When I landed in JNU in 1989, the very first thing I noticed there was a huge billboard at the Ganga bus stop which warned students against drugs. Why was the billboard there in JNU? Obviously because drug addiction was a serious issue in JNU those days. In fact, when I got the admission offer from JNU, my Nanaji was a bit apprehensive about me joining the university as it was notorious for its drug abuse. He cautioned me against joining JNU. I asked him not to worry and assured him that I would never sully his name.
As I was an outstation student, I was alloted Room No. 134 in Jhelum Hostel. Within a month, I came to know that my neighbouring room had a drug addict. His roommate was a student of BA Russian who was finding it difficult to deal with drug parties that his roommate would frequently organize. Everybody including the wardens knew what was going on in that room but nobody did anything to fix the problem because drugs were kind of acceptable in the versity campus. Finally, one day, we asked our friend to thrash his roommate when he was high and couldn’t fight back. Our friend executed the plan late in the night. The next day, the drug-addict got his room changed and our friend was relieved.
Later, in the year 1992, when I was alloted Room No. 307, a single seater room, the room opposite to mine (309) had a guy who too used to organize drug parties in his room. His room used to be frequented by ten to twelve students from other hostels which included some foreigners too.
Now there was a dog in our hostel who had become pally with the occupant of Room No. 309 (let’s call him Ravirajan). Later, I got to know that Ravirajan would give drugs to the dog too. He would mix the drug in rice and give it to the dog. The dog would eat the drugged rice and would become intoxicated. The dog became so addict that in summers, he would often lie on a stair in the staircase. When we wanted to go downstairs, we would often find the dog sprawling on the stair. When we would make some noise to shoo it away, the dog would refuse to budge. He would just open one of his eyes and look at us in a way to say, “Why don’t you just cross over and go? Please don’t disturb me.” And we would do exactly that, cross over the dog and go away. And I must confess, to see that drug addict dog everyday was such a disgusting experience that at times, we felt like dropping it from the third floor to the ground, just to get rid of him. That we never did that is a different matter altogether.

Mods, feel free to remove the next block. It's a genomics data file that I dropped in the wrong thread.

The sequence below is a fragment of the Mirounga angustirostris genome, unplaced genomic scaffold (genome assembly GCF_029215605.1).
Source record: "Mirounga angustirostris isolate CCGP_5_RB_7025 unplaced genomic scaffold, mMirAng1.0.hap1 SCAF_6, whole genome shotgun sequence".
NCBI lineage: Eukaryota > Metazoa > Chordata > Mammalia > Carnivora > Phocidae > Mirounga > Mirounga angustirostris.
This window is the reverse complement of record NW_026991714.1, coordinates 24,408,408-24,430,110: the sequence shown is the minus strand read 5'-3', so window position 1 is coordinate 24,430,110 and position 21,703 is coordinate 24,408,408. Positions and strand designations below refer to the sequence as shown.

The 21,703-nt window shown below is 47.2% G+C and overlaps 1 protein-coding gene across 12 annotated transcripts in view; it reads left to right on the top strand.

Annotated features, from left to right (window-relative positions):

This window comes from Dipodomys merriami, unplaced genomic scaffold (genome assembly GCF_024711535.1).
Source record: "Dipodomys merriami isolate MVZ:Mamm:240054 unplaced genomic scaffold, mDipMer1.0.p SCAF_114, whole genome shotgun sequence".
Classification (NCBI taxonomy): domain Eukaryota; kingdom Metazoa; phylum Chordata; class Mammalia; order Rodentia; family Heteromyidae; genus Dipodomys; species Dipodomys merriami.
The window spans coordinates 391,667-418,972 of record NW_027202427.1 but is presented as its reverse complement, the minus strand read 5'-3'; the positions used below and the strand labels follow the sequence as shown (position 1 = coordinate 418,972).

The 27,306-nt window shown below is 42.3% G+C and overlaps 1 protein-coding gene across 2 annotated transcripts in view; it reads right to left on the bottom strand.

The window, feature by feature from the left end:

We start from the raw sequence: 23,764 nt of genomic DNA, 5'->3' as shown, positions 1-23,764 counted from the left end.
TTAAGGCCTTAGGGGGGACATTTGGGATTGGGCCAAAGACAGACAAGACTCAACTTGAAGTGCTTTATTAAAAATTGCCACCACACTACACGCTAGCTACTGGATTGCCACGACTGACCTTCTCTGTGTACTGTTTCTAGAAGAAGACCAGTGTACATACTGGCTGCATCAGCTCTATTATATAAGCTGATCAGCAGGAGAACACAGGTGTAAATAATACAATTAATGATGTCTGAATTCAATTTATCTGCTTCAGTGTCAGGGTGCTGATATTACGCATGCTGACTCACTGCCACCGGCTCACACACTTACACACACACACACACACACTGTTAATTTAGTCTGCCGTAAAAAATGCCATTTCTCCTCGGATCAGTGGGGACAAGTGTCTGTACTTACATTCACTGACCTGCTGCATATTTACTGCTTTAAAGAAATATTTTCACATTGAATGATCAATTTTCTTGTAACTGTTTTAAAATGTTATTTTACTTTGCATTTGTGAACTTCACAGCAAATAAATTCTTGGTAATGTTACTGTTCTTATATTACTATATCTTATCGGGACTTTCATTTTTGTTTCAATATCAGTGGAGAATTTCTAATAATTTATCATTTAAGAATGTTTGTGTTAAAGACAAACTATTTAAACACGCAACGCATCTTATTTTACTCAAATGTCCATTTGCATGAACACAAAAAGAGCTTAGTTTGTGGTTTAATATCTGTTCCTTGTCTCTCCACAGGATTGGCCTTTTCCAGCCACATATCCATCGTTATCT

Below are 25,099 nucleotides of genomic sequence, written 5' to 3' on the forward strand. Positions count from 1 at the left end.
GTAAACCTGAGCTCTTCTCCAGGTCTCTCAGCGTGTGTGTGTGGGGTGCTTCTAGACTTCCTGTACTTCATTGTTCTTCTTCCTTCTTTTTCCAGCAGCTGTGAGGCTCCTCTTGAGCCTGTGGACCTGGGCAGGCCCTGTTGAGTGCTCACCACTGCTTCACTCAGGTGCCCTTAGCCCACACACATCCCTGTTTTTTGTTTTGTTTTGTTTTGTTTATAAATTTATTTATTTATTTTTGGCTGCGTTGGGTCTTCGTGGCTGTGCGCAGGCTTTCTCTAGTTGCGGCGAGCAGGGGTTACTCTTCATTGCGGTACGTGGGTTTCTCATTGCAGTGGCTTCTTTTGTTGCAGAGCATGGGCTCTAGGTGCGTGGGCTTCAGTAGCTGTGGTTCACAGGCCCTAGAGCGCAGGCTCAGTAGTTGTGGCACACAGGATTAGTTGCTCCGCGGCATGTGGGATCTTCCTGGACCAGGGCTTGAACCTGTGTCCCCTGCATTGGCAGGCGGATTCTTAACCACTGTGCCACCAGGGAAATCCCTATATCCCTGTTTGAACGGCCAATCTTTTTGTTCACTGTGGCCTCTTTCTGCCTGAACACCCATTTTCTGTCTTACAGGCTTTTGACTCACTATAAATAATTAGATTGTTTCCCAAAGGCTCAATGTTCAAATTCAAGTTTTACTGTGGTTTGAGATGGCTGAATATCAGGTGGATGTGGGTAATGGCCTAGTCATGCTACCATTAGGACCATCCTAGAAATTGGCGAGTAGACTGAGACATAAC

You ask any JNU guy from those days and he would have his own stories to tell just like I have mine. Those days wherever I went, I would tell people stories about JNU and drug-addiction was one of them. Today, I am telling you the same stories once again. But does it mean, I am insulting JNU? No. Not at all. I am narrating those stories just to give you an idea about what happened or perhaps happens even today in JNU. The idea is that as an insider, it’s my duty to inform others about JNU. It doesn’t mean I am branding JNU as a den of drug addiction. All I am doing is, speaking from my own experience so that people or authorities can review the current status and see to it that such things do not happen. Similarly, when I say that leftist professors in JNU openly come out in suport of Naxals and Jehadis, am I insulting JNU? No. I am just stating the truth. Because I believe that only when you speak the truth, you can hope that the system can be cleansed. So I am doing what I am doing, is not because I hate JNU but because I love JNU. I want JNU to be better. I want JNU to be cleansed of unwanted elements.
Kangana Ranaut too was telling the truth when she said that drugs are a regular feature in Bollywood parties. Now was there anyone in this country who didn’t know that? No. Everyone in this country knows that drug abuse is a common thing in Bollywood. Kangana has only stamped that truth as an insider. She has said publicly what otherd would say only in hushed up voices. When Kangana said that Bollywood denigrates Hinduism and promotes Islamist agenda, she is only telling the truth. We on the social media have been saying it all along.
When Kangana wondered whether Mumbai has become like POK, she was only exercising her right to ask a question that the Constitution has given her. Kangana just said that last she heard was Mumbai was part of India where the writ of the Indian Constitution prevails unlike in POK which too is a part of India yet we cannot go there. She used POK only to communicate her message effectively. She was only reacting to Sanjay Raut’s remark in which he had said that Kangana should not try to come back to Mumbai, or else, Shiv Sainiks would teach her a lesson.
Kangana was just expressing her anguish at being threatened by a govt functionary whose job is to protect citizens. Anybody in Kangana’s place would do the same. Kangana has neither insulted Mumbai nor Mumbaikars. She has only questioned the power of an MP who is threatening her with dire consequences just because she raised her voice to find the truth in the SSR case. She has raised her voice to cleanse Bollywood which is promoting the Islamist agenda – of whitewashing the crines of the Islamic invaders and promoting gangsters. Let me repeat. Kangana has not insulted Mumbai. She has only spoken the truth. Just like I spoke the truth about JNU. Because the truth must be told howsoever unpalatable it may be. And if your truth doesn’t unsettle someone, somewhere, it is no Truth at all.